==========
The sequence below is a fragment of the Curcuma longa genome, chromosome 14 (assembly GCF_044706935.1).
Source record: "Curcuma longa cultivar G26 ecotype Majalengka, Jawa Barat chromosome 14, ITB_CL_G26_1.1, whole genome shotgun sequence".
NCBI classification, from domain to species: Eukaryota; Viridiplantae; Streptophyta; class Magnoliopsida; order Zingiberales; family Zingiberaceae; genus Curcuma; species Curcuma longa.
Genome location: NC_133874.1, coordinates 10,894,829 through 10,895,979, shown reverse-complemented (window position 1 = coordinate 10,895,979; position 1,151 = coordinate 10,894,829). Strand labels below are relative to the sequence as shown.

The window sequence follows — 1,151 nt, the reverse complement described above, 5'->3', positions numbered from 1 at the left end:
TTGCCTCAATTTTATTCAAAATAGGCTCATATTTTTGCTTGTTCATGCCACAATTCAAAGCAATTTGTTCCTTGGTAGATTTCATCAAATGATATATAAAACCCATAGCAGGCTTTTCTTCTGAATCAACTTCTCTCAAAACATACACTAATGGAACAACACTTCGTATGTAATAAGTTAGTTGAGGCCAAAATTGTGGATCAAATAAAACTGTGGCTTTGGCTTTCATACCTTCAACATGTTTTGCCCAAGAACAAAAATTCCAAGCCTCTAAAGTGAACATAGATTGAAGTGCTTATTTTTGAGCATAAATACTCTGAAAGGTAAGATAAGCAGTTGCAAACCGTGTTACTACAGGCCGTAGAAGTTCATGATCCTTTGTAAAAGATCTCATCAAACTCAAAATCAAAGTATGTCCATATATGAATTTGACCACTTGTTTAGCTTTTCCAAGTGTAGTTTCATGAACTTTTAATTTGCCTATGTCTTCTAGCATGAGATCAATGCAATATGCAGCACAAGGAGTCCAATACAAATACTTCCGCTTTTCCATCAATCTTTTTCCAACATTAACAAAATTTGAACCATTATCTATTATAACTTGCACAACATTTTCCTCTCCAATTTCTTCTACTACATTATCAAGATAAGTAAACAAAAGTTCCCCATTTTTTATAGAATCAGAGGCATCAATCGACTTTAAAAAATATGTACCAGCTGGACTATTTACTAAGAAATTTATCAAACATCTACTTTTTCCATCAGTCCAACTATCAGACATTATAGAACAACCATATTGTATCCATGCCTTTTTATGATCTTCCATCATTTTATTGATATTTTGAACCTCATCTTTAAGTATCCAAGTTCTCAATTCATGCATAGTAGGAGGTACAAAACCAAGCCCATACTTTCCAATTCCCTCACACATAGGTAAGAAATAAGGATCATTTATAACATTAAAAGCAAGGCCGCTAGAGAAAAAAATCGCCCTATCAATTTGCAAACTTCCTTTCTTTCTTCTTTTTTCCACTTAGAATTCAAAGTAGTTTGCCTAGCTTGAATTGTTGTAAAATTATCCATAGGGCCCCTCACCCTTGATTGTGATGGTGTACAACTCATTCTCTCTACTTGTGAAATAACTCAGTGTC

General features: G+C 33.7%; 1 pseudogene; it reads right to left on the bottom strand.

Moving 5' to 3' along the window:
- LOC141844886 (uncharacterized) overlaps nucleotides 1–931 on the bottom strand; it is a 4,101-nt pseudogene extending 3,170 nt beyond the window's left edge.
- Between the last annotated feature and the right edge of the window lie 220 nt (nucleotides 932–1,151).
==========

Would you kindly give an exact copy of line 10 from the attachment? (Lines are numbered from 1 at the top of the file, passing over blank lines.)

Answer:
- Between the last annotated feature and the right edge of the window lie 220 nt (nucleotides 932–1,151).